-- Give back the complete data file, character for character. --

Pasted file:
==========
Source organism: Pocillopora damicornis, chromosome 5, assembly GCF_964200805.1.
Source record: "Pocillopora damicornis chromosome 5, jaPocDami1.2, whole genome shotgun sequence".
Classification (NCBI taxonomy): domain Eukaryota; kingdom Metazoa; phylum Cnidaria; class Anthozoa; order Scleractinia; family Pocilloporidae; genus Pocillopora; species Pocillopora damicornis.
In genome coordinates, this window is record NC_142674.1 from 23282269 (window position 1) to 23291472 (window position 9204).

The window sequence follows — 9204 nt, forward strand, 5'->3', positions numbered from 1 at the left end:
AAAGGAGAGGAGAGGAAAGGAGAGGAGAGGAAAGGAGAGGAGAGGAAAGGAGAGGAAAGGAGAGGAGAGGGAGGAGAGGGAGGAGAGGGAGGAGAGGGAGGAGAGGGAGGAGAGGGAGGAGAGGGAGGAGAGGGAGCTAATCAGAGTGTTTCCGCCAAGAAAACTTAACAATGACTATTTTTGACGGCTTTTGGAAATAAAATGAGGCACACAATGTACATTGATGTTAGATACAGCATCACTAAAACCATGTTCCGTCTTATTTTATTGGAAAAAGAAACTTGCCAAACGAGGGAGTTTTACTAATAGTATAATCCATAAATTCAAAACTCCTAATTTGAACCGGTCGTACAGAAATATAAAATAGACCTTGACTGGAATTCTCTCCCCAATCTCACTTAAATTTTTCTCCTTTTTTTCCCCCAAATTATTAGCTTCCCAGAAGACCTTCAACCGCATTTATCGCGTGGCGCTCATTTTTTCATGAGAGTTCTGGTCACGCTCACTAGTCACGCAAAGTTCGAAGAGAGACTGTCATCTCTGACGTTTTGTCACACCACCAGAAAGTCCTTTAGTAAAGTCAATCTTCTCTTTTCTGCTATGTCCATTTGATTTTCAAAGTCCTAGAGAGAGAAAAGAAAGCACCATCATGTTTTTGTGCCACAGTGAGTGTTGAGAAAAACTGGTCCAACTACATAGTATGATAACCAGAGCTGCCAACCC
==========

Source organism: Pocillopora damicornis, chromosome 5, assembly GCF_964200805.1.
Source record: "Pocillopora damicornis chromosome 5, jaPocDami1.2, whole genome shotgun sequence".
Classification (NCBI taxonomy): domain Eukaryota; kingdom Metazoa; phylum Cnidaria; class Anthozoa; order Scleractinia; family Pocilloporidae; genus Pocillopora; species Pocillopora damicornis.
In genome coordinates, this window is record NC_142674.1 from 23282269 (window position 1) to 23291472 (window position 9204).

The window sequence follows — 9204 nt, forward strand, 5'->3', positions numbered from 1 at the left end:
AAAGGAGAGGAGAGGAAAGGAGAGGAGAGGAAAGGAGAGGAGAGGAAAGGAGAGGAAAGGAGAGGAGAGGGAGGAGAGGGAGGAGAGGGAGGAGAGGGAGGAGAGGGAGGAGAGGGAGGAGAGGGAGGAGAGGGAGCTAATCAGAGTGTTTCCGCCAAGAAAACTTAACAATGACTATTTTTGACGGCTTTTGGAAATAAAATGAGGCACACAATGTACATTGATGTTAGATACAGCATCACTAAAACCATGTTCCGTCTTATTTTATTGGAAAAAGAAACTTGCCAAACGAGGGAGTTTTACTAATAGTATAATCCATAAATTCAAAACTCCTAATTTGAACCGGTCGTACAGAAATATAAAATAGACCTTGACTGGAATTCTCTCCCCAATCTCACTTAAATTTTTCTCCTTTTTTTCCCCCAAATTATTAGCTTCCCAGAAGACCTTCAACCGCATTTATCGCGTGGCGCTCATTTTTTCATGAGAGTTCTGGTCACGCTCACTAGTCACGCAAAGTTCGAAGAGAGACTGTCATCTCTGACGTTTTGTCACACCACCAGAAAGTCCTTTAGTAAAGTCAATCTTCTCTTTTCTGCTATGTCCATTTGATTTTCAAAGTCCTAGAGAGAGAAAAGAAAGCACCATCATGTTTTTGTGCCACAGTGAGTGTTGAGAAAAACTGGTCCAACTACATAGTATGATAACCAGAGCTGCCAACCC